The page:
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06 January 2016

virginia state flagThe states with income taxes (currently 44 of them) do not have uniform rules for their treatment of military personnel. They are all different to one degree or another. Many service members find the state treatment of taxes confusing. You shouldn't find it alarming if you do. I study taxes and I find it difficult to understand some of the different rules. They use words like resident, non-resident, and domicile, and they sometimes don't mean the same thing from one state's laws to the next.

When it comes to state taxes, I deal most frequently with Virginia. Fortunately, I find the Virginia instructions easier to understand than most of the other states. Virginia taxes income somewhat aggressively (fewer deductions), but at least you don't need a law degree to understand the instructions on their website.

The biggest concern military families face when living in Virginia are the residency laws. I'll try to explain Virginia's residency treatment of military personnel as succinctly as possible.

Residency: In Virginia you are classified as either a resident or a non-resident. Residents pay taxes. You can live here and not be a resident. If you are in the military it depends on your official "Home of Record". Usually this is the state you were living in when you joined, unless you changed it at some point. When I first joined my home of record was my home state - Ohio. When I was stationed in Florida I changed my home of record to Florida (one of the states with no income tax). Then I moved to Virginia, but I remained a Florida resident until I retired from active duty. The Soldiers and Sailors Civil Relief Act prevents the states from automatically making military personnel residents and taxing them.

Military spouses are a little trickier. When we first moved here in 2001 my wife was considered a Virginia resident as soon as she was employed. Although we were married in Florida and she was a Florida resident when we moved, she was not covered by the Soldiers and Sailors Civil Relief Act.

Things have changed since Tade and I moved here. In 2009 Congress passed the Military Spouses Residency Relief Act. Under those rules Tade would have remained a Florida resident. Under Virginia law, as long as the spouse has the same legal state of residence as the service member, they are considered non-residents and do not pay Virginia state income taxes.

Note that caveat - must have the same state of residence as the military member. If I kept Ohio as my Home of Record, married Tade in Florida and moved her to Virginia, she would not be protected by the Military Spouses Residency Relief Act. Since she was not an Ohio resident she would become a tax-paying Virginian. 

It is typically more advantageous for married persons to use the married filing jointly (MFJ) filing status on their federal tax return. When one spouse must pay income taxes in Virginia and the other does not the most advantageous way to file the Virginia return is to use the married filing separately (MFS) filing status. AS I have previously written, most tax software does not like it much when you file your federal and state returns using different filing statuses. Many people run into problems with that scenario - and, frankly, it isn't even terribly complex.

Consider this couple. A sailor from Florida gets stationed in Illinois. While there he marries an Illinois resident. Then they PCS to Virginia. She owns a house in Illinois, which she rents out while they are living in Virginia. She gets a job in Virginia. Because she does not have the same state of residence as her husband Virginia considers her a Virginia resident, and Virginia state income taxes are withheld from her pay.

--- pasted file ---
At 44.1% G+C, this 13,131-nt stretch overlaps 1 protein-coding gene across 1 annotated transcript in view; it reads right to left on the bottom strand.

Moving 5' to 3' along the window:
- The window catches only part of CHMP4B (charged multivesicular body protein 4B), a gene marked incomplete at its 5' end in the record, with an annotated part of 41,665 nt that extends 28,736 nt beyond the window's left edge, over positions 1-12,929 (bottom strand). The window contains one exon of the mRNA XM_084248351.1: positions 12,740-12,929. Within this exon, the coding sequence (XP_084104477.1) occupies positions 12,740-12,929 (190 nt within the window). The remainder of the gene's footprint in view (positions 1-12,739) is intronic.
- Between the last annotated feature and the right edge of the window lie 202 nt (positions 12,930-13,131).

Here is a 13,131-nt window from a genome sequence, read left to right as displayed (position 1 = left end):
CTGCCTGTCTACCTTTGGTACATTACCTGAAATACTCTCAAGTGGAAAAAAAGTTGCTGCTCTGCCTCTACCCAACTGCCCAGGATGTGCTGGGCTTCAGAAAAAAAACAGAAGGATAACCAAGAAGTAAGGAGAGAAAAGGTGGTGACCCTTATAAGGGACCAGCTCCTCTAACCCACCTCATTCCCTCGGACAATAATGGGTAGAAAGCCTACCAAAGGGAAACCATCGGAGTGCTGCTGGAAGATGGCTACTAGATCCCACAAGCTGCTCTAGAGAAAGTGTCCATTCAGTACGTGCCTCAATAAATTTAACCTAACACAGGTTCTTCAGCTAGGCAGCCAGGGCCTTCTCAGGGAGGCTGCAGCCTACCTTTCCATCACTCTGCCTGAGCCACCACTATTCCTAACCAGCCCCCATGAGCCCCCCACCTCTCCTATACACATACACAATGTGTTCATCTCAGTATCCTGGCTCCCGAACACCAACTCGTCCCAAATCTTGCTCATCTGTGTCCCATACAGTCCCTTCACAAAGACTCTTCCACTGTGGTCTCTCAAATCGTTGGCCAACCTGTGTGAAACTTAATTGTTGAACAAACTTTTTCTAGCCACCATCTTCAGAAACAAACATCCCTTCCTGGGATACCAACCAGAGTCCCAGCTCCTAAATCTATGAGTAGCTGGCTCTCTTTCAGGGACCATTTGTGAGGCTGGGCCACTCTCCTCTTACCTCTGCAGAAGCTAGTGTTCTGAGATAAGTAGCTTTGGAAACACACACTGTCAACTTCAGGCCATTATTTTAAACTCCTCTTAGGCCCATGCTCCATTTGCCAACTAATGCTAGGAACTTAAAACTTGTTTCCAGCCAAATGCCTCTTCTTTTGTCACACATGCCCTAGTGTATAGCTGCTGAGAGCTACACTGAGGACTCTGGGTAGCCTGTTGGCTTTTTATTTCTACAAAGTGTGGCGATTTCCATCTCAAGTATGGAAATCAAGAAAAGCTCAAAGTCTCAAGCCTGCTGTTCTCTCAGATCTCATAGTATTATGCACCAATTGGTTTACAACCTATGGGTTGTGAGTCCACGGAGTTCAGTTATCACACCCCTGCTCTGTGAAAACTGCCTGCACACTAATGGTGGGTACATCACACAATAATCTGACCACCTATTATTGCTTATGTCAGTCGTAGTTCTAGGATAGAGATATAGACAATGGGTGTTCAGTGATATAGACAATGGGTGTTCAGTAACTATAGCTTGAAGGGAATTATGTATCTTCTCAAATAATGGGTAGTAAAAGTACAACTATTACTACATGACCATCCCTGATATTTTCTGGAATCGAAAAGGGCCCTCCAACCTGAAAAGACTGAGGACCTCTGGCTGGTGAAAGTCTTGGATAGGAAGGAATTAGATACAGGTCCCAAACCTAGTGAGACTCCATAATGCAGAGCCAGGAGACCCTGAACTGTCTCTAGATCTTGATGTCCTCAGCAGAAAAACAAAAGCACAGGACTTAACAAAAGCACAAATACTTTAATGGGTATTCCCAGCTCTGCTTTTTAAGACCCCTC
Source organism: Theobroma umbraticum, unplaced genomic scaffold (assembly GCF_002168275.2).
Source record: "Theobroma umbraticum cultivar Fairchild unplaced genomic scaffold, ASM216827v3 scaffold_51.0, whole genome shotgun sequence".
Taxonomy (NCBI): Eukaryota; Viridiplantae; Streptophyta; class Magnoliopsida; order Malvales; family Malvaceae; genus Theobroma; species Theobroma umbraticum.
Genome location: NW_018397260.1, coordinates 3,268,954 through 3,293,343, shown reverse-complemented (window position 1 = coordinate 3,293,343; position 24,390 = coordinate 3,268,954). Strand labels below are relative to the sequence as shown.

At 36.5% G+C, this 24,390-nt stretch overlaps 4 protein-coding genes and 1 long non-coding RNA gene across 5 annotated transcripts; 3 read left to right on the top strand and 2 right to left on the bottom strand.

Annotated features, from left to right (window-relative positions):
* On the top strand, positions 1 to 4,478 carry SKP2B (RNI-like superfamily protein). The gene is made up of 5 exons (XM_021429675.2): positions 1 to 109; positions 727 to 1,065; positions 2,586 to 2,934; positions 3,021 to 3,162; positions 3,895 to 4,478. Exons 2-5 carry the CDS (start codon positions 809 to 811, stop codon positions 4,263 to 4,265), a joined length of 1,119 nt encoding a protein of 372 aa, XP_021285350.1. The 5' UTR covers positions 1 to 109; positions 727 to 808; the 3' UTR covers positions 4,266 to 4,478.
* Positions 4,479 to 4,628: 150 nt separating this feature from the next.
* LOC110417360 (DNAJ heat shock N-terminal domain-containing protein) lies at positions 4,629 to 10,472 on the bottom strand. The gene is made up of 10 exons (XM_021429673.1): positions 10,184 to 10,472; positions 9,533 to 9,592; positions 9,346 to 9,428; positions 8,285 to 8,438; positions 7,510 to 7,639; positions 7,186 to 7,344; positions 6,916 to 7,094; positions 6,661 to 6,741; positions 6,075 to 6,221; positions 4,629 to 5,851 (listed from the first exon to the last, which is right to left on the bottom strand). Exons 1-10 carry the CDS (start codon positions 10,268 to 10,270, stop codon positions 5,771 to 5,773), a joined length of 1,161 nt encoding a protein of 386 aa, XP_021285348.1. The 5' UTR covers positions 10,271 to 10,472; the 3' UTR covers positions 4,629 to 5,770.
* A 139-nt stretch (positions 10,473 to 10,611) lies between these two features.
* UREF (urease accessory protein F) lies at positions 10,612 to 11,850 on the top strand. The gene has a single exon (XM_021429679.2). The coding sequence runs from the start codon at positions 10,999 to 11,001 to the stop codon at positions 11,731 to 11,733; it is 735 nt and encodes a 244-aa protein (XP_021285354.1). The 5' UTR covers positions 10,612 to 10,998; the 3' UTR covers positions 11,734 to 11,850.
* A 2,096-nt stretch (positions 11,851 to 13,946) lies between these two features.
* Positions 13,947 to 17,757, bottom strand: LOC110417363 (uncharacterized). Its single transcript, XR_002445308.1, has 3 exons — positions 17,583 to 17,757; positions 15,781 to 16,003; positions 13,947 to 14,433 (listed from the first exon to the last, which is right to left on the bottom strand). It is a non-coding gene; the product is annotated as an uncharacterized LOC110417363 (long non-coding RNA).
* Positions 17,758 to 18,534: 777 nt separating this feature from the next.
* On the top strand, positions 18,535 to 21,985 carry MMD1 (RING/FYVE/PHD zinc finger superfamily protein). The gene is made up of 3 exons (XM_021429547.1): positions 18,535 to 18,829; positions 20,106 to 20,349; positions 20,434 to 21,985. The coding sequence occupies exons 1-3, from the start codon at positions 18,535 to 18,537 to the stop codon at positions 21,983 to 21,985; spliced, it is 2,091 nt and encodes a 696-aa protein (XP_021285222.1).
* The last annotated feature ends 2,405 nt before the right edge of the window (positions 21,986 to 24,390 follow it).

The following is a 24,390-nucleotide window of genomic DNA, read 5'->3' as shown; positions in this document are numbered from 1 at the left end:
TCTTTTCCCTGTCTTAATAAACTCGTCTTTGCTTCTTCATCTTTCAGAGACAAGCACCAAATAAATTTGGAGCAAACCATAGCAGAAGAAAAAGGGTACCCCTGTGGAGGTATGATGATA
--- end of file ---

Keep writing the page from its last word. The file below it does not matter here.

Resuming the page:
Husband owes no state income taxes, but wife owes state taxes in both Virginia and Illinois (for the rental income). They file their federal taxes MFJ. She files a Virginia return MFS. Illinois law also allows MFS filing for spouses that file MFJ federally (http://www.revenue.state.il.us/Publications/Pubs/Pub-102.pdf).

That was one of those returns that takes quite a while to prepare because of the intricacies of the state tax laws and the inflexibility of the software. If you have a return like that, bring it to me, we'll figure it out.


Information in the Tax Blog is current as of the day it was posted. Tax laws change frequently, and it is likely that as time passes acts of Government will make some of the older blog content out of date.

The information provided is for education purposes only. It is general in nature and may not pertain to the Reader's situation. Every taxpayer's circumstances are unique. Reader's are urged to do some research or talk to a tax professional before acting on any of the information posted in this blog.

Paul D. Allen is a proud member of the National Association of Enrolled Agents, the National Association of Tax Professionals the Financial Planning Association of Hampton Roads, the National Association of Personal Financial Advisors (NAPFA), and The Tidewater Real Estate Investors Group. You can read more about Paul's background here.

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Common Acronyms

ACTC - Additional Child Tax Credit

AGI - Adjusted Gross Income

AMT - Alternative Minimum Tax

APTC - Advanced Premium Tax Credit

AOC - American Opportunity Credit

CTC- Child Tax Credit

EIC - Earned Income Credit

HoH - Head of Household

LLC - Lifetime Learning Credit

MFJ - Married Filing Jointly

MFS - Married Filing Separately

MAGI - Modified Adjusted Gross Income

PIM - Plan of Intended Movement

PTC - Premium Tax Credit

QC - Qualifying Child

QHEE - Qualifying Higher Education Expenses

QR - Qualifying Relative

QW - Qualifying Widow(er)


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